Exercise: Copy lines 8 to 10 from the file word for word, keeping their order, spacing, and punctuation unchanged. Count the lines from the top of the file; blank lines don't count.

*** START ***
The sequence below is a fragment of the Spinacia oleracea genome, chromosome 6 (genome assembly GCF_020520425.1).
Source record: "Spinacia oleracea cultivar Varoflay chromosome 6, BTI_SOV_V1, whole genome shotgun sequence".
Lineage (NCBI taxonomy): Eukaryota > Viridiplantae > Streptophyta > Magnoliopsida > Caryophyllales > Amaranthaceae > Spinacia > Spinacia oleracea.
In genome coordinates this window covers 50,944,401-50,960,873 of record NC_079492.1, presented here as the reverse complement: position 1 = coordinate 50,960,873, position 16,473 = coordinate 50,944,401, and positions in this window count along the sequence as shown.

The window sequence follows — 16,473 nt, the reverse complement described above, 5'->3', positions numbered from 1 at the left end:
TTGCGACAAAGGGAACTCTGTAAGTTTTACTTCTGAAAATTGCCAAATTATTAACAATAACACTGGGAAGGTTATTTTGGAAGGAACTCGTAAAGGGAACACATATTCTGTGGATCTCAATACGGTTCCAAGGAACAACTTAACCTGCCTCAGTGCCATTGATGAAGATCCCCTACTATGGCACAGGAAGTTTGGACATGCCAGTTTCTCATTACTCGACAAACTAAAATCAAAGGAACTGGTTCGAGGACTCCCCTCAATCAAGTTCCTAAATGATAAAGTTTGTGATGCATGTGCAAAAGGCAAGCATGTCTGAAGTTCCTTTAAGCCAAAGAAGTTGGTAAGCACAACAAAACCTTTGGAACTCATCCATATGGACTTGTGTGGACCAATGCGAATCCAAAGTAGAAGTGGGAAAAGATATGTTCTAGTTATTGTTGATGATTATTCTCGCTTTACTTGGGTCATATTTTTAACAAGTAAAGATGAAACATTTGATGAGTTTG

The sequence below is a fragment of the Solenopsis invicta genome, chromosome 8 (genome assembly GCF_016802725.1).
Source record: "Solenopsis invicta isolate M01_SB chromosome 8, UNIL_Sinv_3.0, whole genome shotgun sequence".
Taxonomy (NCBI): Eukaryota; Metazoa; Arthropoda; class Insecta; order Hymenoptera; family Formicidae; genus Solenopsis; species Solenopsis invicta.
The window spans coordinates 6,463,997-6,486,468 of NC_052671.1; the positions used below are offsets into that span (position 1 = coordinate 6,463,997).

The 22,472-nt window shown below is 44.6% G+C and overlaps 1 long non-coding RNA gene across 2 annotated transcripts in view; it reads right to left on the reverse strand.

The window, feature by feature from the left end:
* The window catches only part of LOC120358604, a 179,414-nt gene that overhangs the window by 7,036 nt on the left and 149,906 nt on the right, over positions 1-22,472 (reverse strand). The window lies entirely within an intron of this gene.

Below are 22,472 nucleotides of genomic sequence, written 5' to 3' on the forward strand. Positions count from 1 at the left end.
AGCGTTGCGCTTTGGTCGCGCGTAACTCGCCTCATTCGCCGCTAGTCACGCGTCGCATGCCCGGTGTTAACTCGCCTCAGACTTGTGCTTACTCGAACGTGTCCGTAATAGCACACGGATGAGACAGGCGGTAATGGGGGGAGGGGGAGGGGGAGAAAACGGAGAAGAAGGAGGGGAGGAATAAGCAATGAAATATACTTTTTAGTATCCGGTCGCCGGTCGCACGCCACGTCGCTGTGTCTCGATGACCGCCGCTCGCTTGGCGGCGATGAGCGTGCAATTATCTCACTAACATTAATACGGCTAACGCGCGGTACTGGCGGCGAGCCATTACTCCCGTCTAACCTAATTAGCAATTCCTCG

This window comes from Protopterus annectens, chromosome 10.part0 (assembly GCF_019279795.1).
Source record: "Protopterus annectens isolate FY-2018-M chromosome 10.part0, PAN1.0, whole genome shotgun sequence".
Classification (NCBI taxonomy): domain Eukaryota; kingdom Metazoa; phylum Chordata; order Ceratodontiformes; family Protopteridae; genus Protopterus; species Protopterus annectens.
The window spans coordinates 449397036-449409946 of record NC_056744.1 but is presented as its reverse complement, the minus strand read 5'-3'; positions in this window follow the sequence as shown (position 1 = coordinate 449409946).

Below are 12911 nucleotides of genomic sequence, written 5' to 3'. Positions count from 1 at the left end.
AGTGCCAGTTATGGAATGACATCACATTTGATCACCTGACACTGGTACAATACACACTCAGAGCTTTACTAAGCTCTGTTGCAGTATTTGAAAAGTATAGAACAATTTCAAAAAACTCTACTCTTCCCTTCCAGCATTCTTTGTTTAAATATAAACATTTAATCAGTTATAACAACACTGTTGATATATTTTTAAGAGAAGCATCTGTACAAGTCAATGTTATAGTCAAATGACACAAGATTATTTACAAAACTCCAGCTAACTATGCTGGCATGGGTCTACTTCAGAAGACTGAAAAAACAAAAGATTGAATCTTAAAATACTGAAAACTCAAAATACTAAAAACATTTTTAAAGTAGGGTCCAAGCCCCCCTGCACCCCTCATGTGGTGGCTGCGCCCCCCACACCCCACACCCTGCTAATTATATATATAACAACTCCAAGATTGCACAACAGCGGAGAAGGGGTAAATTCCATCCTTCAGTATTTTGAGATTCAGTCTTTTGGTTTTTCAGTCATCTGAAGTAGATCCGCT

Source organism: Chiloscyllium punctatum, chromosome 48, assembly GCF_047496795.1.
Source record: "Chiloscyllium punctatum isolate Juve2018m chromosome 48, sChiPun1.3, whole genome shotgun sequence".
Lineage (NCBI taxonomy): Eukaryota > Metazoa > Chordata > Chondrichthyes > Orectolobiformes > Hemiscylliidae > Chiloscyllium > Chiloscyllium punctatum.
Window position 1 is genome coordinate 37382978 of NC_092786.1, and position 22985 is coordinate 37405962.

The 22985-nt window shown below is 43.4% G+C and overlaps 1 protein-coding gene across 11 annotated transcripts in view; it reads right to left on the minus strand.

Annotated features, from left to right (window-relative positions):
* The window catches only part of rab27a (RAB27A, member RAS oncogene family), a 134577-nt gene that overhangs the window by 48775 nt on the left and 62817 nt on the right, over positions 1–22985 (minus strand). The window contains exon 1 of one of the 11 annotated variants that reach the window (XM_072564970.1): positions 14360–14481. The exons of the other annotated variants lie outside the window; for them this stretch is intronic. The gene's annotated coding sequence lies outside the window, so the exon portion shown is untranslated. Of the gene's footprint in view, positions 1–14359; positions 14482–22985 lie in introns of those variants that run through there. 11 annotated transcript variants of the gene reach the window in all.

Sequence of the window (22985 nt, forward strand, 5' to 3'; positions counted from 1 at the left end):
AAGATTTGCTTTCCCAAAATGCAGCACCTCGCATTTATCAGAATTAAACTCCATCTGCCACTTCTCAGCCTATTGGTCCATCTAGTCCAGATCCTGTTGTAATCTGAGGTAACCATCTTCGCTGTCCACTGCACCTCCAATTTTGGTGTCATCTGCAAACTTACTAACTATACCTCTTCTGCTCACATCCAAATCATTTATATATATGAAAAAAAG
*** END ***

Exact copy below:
Source record: "Solenopsis invicta isolate M01_SB chromosome 8, UNIL_Sinv_3.0, whole genome shotgun sequence".
Taxonomy (NCBI): Eukaryota; Metazoa; Arthropoda; class Insecta; order Hymenoptera; family Formicidae; genus Solenopsis; species Solenopsis invicta.
The window spans coordinates 6,463,997-6,486,468 of NC_052671.1; the positions used below are offsets into that span (position 1 = coordinate 6,463,997).